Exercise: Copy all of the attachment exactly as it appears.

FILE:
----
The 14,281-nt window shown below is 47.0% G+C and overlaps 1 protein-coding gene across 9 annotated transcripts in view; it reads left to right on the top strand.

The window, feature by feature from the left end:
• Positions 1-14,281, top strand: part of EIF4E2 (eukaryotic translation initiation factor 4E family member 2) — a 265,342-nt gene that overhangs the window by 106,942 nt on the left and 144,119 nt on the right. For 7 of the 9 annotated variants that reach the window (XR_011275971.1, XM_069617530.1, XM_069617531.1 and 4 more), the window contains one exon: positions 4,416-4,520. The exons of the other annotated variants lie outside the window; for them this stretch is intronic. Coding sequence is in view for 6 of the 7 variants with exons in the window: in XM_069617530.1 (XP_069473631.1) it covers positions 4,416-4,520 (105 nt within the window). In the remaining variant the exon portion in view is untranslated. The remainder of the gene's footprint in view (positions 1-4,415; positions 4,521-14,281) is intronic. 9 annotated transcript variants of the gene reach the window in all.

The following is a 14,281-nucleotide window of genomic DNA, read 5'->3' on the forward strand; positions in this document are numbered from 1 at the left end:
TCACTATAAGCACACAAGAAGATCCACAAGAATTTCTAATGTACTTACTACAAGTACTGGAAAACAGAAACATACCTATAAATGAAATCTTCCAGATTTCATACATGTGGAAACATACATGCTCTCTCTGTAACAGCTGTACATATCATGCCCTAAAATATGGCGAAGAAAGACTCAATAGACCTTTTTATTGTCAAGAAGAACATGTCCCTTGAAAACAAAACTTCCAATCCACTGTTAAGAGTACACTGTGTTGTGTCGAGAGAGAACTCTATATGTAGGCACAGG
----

The 14,281-nt window shown below is 47.0% G+C and overlaps 1 protein-coding gene across 9 annotated transcripts in view; it reads left to right on the top strand.

The window, feature by feature from the left end:
• Positions 1-14,281, top strand: part of EIF4E2 (eukaryotic translation initiation factor 4E family member 2) — a 265,342-nt gene that overhangs the window by 106,942 nt on the left and 144,119 nt on the right. For 7 of the 9 annotated variants that reach the window (XR_011275971.1, XM_069617530.1, XM_069617531.1 and 4 more), the window contains one exon: positions 4,416-4,520. The exons of the other annotated variants lie outside the window; for them this stretch is intronic. Coding sequence is in view for 6 of the 7 variants with exons in the window: in XM_069617530.1 (XP_069473631.1) it covers positions 4,416-4,520 (105 nt within the window). In the remaining variant the exon portion in view is untranslated. The remainder of the gene's footprint in view (positions 1-4,415; positions 4,521-14,281) is intronic. 9 annotated transcript variants of the gene reach the window in all.

The following is a 14,281-nucleotide window of genomic DNA, read 5'->3' on the forward strand; positions in this document are numbered from 1 at the left end:
TCACTATAAGCACACAAGAAGATCCACAAGAATTTCTAATGTACTTACTACAAGTACTGGAAAACAGAAACATACCTATAAATGAAATCTTCCAGATTTCATACATGTGGAAACATACATGCTCTCTCTGTAACAGCTGTACATATCATGCCCTAAAATATGGCGAAGAAAGACTCAATAGACCTTTTTATTGTCAAGAAGAACATGTCCCTTGAAAACAAAACTTCCAATCCACTGTTAAGAGTACACTGTGTTGTGTCGAGAGAGAACTCTATATGTAGGCACAGG